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'Eliminating' HIV Infections From Mothers to Infants

It's not often that we hear that a disease or condition has been "eliminated" -- but that's what the World Health Organization announced a couple of weeks back when they confirmed that Cuba was the first country to be certified as having achieved this remarkable goal.
07/16/2015 10:37am ET | Updated December 6, 2017
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It's not often that we hear that a disease or condition has been "eliminated" -- but that's what the World Health Organization announced a couple of weeks back when they confirmed that Cuba was the first country to be certified as having achieved this remarkable goal. Cuba's achievement was built on two decades of stringent, highly regulated -- and somewhat controversial -- early policies that kept the overall number of HIV-infected people in that country low. In the U.S., while overall rates of HIV infection in newborns are extremely low, there is a 100-fold difference in infection rates between white and African-American newborns. Because it's not technically possible, with existing treatments, to stop all transmission of HIV from mother to infant -- whether in the womb or through breastfeeding -- "elimination" of HIV means that infection of infants by their mothers occurs at ultra-low levels (less than 50 per 100,000 births).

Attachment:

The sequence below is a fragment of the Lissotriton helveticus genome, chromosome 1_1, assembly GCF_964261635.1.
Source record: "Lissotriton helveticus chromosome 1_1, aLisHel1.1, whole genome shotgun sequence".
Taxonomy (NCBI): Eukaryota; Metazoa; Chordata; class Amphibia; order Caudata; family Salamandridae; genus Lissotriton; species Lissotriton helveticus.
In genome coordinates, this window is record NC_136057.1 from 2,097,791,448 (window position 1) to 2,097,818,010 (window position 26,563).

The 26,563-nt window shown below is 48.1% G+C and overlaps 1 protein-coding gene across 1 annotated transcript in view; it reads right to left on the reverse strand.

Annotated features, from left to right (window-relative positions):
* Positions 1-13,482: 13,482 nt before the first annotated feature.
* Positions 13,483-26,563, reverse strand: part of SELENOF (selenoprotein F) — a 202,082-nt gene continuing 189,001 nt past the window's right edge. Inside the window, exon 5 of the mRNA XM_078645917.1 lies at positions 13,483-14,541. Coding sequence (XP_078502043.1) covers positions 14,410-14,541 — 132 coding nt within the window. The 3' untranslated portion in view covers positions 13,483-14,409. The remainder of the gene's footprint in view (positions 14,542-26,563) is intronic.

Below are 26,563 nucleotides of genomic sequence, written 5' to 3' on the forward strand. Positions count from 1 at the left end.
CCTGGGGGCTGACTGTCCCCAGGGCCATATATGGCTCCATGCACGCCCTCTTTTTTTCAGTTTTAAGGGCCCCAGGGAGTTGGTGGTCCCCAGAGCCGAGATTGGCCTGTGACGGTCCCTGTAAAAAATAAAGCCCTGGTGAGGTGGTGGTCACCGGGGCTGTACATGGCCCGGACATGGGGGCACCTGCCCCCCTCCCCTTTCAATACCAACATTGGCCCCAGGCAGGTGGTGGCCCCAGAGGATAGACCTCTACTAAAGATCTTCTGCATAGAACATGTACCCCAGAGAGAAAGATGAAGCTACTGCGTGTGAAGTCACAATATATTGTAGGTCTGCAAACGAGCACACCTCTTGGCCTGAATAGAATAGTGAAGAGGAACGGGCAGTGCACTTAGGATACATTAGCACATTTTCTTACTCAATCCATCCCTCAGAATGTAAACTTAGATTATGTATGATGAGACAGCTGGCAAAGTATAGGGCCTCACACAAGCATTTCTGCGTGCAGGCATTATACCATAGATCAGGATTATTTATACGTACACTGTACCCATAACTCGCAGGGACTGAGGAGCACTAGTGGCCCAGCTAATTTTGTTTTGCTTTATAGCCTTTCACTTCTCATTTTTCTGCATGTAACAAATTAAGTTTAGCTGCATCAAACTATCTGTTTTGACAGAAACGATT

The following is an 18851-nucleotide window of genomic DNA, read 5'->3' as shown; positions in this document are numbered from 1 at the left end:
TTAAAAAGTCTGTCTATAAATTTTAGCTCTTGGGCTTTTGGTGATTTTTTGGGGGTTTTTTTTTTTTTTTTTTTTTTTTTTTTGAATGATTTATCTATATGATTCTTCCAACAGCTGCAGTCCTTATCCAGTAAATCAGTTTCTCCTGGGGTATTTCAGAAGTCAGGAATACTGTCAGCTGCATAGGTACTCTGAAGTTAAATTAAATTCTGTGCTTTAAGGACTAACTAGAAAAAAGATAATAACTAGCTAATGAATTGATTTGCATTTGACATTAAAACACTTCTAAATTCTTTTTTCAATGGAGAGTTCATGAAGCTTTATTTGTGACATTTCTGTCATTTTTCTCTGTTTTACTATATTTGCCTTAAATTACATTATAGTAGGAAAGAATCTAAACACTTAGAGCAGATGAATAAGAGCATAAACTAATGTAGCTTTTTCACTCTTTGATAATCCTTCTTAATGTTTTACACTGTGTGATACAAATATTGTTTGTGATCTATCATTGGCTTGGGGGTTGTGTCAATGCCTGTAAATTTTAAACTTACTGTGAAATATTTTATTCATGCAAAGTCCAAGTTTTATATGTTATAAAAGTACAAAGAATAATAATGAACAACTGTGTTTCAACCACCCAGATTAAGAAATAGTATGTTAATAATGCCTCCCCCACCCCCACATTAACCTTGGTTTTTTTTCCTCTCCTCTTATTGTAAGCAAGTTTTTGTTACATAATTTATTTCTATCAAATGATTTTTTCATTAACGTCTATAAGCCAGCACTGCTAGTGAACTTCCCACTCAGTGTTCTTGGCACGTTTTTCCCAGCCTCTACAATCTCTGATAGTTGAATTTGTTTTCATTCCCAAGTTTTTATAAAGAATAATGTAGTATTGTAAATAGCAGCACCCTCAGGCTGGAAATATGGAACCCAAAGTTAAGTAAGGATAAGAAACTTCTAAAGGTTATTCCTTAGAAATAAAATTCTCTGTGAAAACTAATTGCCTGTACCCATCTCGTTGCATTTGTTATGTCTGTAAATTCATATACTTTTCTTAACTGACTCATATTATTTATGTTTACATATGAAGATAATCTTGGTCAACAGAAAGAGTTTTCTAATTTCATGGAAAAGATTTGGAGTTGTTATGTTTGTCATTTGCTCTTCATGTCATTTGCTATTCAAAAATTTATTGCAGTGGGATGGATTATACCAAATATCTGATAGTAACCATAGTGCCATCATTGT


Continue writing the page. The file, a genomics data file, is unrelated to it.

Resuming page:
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A bigger battle against HIV is happening in many countries with much greater burdens of HIV infection than Cuba's -- and they are also making progress towards the goal of "elimination" of mother-to-child HIV infection. In 2001, half a million infants worldwide were being infected with HIV each year; a decade later, that yearly number had reduced by more than 60 percent . A country with the highest burden of HIV in the world -- South Africa -- has arguably made the most progress of all. A new report describing South Africa's journey to cutting mother to child HIV infections by over 90 percent will be released this week at the International AIDS Society meeting in Vancouver. The report tracks South Africa's remarkable transition -- from an initial angry government denial and reluctant launch of a poorly implemented national treatment program for HIV infected mothers in 2002 -- to today's government-run highly reliable program throughout the country's public-sector care network. Driven by a change in political will, more effective drug combinations, and modern quality improvement designs of care, South Africa and a number of African countries are poised to be next up for "elimination" of HIV transmission from mother to infant.